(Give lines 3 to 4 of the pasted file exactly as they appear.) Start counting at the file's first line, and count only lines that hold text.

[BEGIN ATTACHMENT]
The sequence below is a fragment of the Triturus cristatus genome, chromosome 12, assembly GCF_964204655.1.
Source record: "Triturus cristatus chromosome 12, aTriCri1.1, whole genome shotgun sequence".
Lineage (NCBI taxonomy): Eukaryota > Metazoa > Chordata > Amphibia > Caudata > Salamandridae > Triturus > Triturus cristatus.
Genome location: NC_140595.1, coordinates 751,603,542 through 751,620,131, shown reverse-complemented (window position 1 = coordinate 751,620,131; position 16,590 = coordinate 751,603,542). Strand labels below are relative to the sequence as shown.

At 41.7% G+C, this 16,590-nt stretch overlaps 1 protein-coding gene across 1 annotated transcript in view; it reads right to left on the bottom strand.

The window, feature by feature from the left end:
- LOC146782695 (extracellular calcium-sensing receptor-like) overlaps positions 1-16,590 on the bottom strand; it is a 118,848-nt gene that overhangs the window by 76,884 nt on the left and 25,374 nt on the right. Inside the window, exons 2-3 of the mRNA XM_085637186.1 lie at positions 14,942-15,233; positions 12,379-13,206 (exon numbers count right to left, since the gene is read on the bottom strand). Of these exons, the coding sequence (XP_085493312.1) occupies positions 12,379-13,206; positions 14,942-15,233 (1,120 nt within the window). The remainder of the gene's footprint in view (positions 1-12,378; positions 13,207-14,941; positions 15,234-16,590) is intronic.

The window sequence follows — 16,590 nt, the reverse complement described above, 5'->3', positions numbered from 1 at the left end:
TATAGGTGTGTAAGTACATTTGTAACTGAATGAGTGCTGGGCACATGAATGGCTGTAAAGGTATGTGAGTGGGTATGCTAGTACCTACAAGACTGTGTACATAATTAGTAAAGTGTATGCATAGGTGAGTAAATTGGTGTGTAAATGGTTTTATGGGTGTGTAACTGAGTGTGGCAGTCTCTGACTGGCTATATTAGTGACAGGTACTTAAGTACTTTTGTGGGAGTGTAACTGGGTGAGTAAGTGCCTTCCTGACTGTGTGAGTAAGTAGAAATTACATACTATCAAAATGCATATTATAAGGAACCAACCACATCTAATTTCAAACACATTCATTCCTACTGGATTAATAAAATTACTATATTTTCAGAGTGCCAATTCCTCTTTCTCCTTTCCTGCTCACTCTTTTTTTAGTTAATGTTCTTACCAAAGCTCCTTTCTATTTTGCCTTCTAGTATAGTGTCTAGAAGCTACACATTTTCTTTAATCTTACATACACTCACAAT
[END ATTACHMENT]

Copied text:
Lineage (NCBI taxonomy): Eukaryota > Metazoa > Chordata > Amphibia > Caudata > Salamandridae > Triturus > Triturus cristatus.
Genome location: NC_140595.1, coordinates 751,603,542 through 751,620,131, shown reverse-complemented (window position 1 = coordinate 751,620,131; position 16,590 = coordinate 751,603,542). Strand labels below are relative to the sequence as shown.